With both solar and non-solar renewable energy certificate (REC) trading undergoing a reversal in the demand-supply situation, trading of solar RECs has witnessed a huge slump even as trade in non-solar RECs continues its upward movement in November 2018.
In November 2018, a total of 58,877 solar RECs were traded, which was 217,074 fewer than the 275,951 solar RECs traded in October 2018. On the Indian Energy Exchange (IEX), a total of 32,556 solar RECs were traded with the sell bid at 229,140 and the buy bid at 852,693. On the IEX, the solar RECs were traded at a clearing price of ₹1,101 (~$15.6)/REC.
On the Power Exchange India Limited (PXIL), a total of 26,321 solar RECs were traded with the sell bid at 168,139 and buy bid at 706,300. On the PXIL, the solar RECs were cleared at a price of ₹1,051 (~14.8)/REC.
In November 2018, non-solar REC trade further spiked. Compared to October 2018, in which 427,305 non-RECs were traded, 446,861 non-solar RECs were traded in November; 19,556 more non-solar RECs were traded in November 2018.
On the IEX, a total of 355,657 non-solar RECs were traded with sell bid at 546,155 and buy bid at 675,109. All non-solar RECs were cleared at ₹1,252 (~$17.7)/REC.
On the PXIL, a total of 91,204 non-solar RECs were traded with sell bid at 167,215 and buy bid at 329,196. All non-solar RECs were cleared at ₹1,260 (~$17.8)/REC.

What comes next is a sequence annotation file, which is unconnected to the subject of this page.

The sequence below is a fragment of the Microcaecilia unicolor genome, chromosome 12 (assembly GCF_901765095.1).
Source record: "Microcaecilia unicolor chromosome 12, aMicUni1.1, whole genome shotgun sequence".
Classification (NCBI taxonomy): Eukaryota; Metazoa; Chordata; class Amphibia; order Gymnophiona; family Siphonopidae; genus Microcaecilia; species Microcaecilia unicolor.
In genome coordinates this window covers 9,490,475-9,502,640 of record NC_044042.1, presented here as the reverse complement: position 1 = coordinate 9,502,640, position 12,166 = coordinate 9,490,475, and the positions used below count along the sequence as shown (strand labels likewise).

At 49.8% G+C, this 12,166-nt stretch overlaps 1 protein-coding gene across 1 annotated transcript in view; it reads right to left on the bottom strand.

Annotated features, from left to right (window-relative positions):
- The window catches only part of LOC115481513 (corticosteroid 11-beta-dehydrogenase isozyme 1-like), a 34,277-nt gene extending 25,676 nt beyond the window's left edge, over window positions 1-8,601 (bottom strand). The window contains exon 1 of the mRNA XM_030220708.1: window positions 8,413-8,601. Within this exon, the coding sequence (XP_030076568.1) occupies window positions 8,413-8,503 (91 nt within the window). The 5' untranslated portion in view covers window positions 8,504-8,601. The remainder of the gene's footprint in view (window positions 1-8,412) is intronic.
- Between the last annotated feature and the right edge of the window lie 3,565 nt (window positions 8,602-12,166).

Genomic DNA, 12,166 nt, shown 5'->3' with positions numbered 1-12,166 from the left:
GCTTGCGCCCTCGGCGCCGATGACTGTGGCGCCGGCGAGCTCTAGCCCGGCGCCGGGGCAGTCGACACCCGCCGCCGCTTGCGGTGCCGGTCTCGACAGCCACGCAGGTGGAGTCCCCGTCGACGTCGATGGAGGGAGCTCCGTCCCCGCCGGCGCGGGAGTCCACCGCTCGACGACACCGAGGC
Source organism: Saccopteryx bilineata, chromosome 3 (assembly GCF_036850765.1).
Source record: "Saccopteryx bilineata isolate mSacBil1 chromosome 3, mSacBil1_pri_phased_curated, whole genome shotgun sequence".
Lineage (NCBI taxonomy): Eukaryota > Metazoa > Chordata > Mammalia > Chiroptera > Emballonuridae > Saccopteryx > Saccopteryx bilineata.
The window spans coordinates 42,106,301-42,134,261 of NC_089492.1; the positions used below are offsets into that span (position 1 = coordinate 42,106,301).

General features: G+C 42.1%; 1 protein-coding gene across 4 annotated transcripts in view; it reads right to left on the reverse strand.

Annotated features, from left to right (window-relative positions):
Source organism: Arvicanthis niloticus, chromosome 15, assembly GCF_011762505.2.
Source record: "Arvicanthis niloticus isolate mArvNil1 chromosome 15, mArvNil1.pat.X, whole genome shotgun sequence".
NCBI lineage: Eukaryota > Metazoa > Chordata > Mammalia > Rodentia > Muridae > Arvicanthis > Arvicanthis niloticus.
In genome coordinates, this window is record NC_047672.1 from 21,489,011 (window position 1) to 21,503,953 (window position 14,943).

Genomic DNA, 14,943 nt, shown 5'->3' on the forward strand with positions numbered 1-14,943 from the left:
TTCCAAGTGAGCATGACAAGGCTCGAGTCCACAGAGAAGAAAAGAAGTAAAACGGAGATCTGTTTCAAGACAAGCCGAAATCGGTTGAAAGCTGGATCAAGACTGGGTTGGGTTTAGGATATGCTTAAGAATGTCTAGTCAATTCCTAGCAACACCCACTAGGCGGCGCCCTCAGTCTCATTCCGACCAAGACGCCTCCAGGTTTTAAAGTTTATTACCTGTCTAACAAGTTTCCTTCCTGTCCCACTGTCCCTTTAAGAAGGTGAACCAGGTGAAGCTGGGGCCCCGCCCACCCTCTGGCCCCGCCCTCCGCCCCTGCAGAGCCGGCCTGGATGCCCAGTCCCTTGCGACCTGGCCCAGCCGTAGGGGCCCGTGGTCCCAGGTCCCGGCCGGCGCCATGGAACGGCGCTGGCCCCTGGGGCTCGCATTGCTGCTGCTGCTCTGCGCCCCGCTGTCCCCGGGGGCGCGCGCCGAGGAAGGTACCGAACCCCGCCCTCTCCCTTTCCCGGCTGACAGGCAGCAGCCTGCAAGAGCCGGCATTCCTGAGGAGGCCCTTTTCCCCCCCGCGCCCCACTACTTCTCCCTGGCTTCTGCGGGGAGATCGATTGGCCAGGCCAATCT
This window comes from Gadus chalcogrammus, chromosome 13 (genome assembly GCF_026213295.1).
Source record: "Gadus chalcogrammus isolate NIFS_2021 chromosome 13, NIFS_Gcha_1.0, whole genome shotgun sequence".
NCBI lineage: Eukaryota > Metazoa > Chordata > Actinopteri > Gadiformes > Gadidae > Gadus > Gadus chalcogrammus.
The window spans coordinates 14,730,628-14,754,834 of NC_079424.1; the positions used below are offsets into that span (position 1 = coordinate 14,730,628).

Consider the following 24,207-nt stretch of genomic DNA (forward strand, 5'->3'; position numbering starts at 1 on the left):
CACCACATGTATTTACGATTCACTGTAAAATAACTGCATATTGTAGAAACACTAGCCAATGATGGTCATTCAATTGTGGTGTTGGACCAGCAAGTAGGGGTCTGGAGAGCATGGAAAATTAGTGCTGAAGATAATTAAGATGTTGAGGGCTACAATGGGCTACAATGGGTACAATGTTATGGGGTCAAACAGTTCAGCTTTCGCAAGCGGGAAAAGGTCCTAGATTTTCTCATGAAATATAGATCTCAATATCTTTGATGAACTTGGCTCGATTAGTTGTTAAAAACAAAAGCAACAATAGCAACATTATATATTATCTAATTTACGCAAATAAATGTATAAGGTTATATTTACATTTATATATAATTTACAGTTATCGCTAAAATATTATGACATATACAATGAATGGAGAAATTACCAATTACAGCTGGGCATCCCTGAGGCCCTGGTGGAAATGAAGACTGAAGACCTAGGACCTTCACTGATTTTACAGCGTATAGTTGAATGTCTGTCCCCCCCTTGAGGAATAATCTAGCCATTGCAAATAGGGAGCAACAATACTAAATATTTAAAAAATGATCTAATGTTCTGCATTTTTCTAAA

Once again, not a single non-solar REC issued before April 1, 2017 was traded on either of the two exchanges.
When contacted, a market insider informed that they are expecting the trade in solar RECs to pick up only when new inventory comes in. Meanwhile, trade in non-solar REC is increasing as entities are rushing to fulfill non-solar RPOs as an increasing number of state electricity regulatory commissions are cracking down on defaulters.
“But even the existing inventory for wind will be over soon, then maybe we will see more interest being taken in non-solar RECs issued before April 1, 2017,” the source added.
According to another market insider, solar REC trade is further going to slump as there will be fewer generators and projects that supply to REC mechanism. Take for instance, almost 600 MW of projects that had 10-year PPAs will not have a certain future in the next few months as the state government is reluctant. This will further diminish solar REC inventory.
The Central Electricity Regulatory Commission (CERC) recently issued an order extending the validity of RECs which were due to expire between October 31, 2018 and March 31, 2019.
Saumy is a senior staff reporter with MercomIndia.com covering business and energy news since 2016. Prior to Mercom, Saumy was a copy editor at Thomson Reuters. Saumy earned his Bachelors Degree in Journalism & Mass Communication from the Manipal Institute of Communication at Manipal University. More articles from Saumy Prateek.